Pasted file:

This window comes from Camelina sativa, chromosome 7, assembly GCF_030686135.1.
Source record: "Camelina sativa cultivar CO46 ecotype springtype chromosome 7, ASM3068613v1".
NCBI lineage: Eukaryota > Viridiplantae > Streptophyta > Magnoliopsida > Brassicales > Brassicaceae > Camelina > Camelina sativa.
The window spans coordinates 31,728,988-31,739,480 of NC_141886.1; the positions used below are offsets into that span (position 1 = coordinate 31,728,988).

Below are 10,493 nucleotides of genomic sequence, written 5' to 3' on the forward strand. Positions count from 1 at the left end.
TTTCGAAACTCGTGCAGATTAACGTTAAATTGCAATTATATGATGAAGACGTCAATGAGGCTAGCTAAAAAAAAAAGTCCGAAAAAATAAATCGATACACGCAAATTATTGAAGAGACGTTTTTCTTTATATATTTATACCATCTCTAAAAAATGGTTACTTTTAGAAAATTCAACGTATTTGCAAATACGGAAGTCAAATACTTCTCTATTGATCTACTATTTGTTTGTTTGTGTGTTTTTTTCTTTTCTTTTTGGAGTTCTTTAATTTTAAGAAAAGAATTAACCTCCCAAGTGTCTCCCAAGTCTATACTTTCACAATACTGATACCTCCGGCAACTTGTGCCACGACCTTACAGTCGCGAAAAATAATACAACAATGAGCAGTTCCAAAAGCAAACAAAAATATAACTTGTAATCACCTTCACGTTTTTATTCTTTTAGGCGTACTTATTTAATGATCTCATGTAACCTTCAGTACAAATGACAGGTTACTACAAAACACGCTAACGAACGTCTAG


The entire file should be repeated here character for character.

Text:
This window comes from Camelina sativa, chromosome 7, assembly GCF_030686135.1.
Source record: "Camelina sativa cultivar CO46 ecotype springtype chromosome 7, ASM3068613v1".
NCBI lineage: Eukaryota > Viridiplantae > Streptophyta > Magnoliopsida > Brassicales > Brassicaceae > Camelina > Camelina sativa.
The window spans coordinates 31,728,988-31,739,480 of NC_141886.1; the positions used below are offsets into that span (position 1 = coordinate 31,728,988).

Below are 10,493 nucleotides of genomic sequence, written 5' to 3' on the forward strand. Positions count from 1 at the left end.
TTTCGAAACTCGTGCAGATTAACGTTAAATTGCAATTATATGATGAAGACGTCAATGAGGCTAGCTAAAAAAAAAAGTCCGAAAAAATAAATCGATACACGCAAATTATTGAAGAGACGTTTTTCTTTATATATTTATACCATCTCTAAAAAATGGTTACTTTTAGAAAATTCAACGTATTTGCAAATACGGAAGTCAAATACTTCTCTATTGATCTACTATTTGTTTGTTTGTGTGTTTTTTTCTTTTCTTTTTGGAGTTCTTTAATTTTAAGAAAAGAATTAACCTCCCAAGTGTCTCCCAAGTCTATACTTTCACAATACTGATACCTCCGGCAACTTGTGCCACGACCTTACAGTCGCGAAAAATAATACAACAATGAGCAGTTCCAAAAGCAAACAAAAATATAACTTGTAATCACCTTCACGTTTTTATTCTTTTAGGCGTACTTATTTAATGATCTCATGTAACCTTCAGTACAAATGACAGGTTACTACAAAACACGCTAACGAACGTCTAG